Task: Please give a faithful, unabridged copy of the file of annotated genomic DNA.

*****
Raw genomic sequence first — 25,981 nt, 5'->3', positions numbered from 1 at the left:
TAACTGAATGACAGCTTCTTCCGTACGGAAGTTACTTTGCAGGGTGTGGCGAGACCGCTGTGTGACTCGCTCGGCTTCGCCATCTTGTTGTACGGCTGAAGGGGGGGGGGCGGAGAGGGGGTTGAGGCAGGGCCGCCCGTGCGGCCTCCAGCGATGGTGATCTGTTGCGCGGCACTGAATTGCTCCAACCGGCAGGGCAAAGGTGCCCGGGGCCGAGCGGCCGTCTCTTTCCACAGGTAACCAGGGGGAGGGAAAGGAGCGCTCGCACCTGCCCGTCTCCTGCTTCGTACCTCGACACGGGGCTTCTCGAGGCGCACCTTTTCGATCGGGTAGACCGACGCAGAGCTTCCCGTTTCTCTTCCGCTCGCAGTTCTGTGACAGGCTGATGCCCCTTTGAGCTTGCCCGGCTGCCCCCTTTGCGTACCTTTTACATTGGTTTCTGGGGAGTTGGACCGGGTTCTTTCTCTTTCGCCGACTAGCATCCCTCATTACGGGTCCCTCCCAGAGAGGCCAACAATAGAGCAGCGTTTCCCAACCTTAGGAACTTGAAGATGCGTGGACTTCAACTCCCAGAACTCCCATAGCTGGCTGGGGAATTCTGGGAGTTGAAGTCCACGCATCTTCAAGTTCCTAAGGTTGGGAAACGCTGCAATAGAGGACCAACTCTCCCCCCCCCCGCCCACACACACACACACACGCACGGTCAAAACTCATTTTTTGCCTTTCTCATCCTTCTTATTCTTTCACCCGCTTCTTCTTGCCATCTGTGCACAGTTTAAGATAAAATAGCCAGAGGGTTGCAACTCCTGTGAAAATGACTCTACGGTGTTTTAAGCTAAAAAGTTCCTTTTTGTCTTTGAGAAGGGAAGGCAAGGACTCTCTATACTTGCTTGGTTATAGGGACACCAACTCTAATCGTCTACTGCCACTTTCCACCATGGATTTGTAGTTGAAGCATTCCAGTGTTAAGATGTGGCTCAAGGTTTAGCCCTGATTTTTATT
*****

Raw genomic sequence first — 25,981 nt, 5'->3', positions numbered from 1 at the left:
TAACTGAATGACAGCTTCTTCCGTACGGAAGTTACTTTGCAGGGTGTGGCGAGACCGCTGTGTGACTCGCTCGGCTTCGCCATCTTGTTGTACGGCTGAAGGGGGGGGGGCGGAGAGGGGGTTGAGGCAGGGCCGCCCGTGCGGCCTCCAGCGATGGTGATCTGTTGCGCGGCACTGAATTGCTCCAACCGGCAGGGCAAAGGTGCCCGGGGCCGAGCGGCCGTCTCTTTCCACAGGTAACCAGGGGGAGGGAAAGGAGCGCTCGCACCTGCCCGTCTCCTGCTTCGTACCTCGACACGGGGCTTCTCGAGGCGCACCTTTTCGATCGGGTAGACCGACGCAGAGCTTCCCGTTTCTCTTCCGCTCGCAGTTCTGTGACAGGCTGATGCCCCTTTGAGCTTGCCCGGCTGCCCCCTTTGCGTACCTTTTACATTGGTTTCTGGGGAGTTGGACCGGGTTCTTTCTCTTTCGCCGACTAGCATCCCTCATTACGGGTCCCTCCCAGAGAGGCCAACAATAGAGCAGCGTTTCCCAACCTTAGGAACTTGAAGATGCGTGGACTTCAACTCCCAGAACTCCCATAGCTGGCTGGGGAATTCTGGGAGTTGAAGTCCACGCATCTTCAAGTTCCTAAGGTTGGGAAACGCTGCAATAGAGGACCAACTCTCCCCCCCCCCGCCCACACACACACACACACGCACGGTCAAAACTCATTTTTTGCCTTTCTCATCCTTCTTATTCTTTCACCCGCTTCTTCTTGCCATCTGTGCACAGTTTAAGATAAAATAGCCAGAGGGTTGCAACTCCTGTGAAAATGACTCTACGGTGTTTTAAGCTAAAAAGTTCCTTTTTGTCTTTGAGAAGGGAAGGCAAGGACTCTCTATACTTGCTTGGTTATAGGGACACCAACTCTAATCGTCTACTGCCACTTTCCACCATGGATTTGTAGTTGAAGCATTCCAGTGTTAAGATGTGGCTCAAGGTTTAGCCCTGATTTTTATT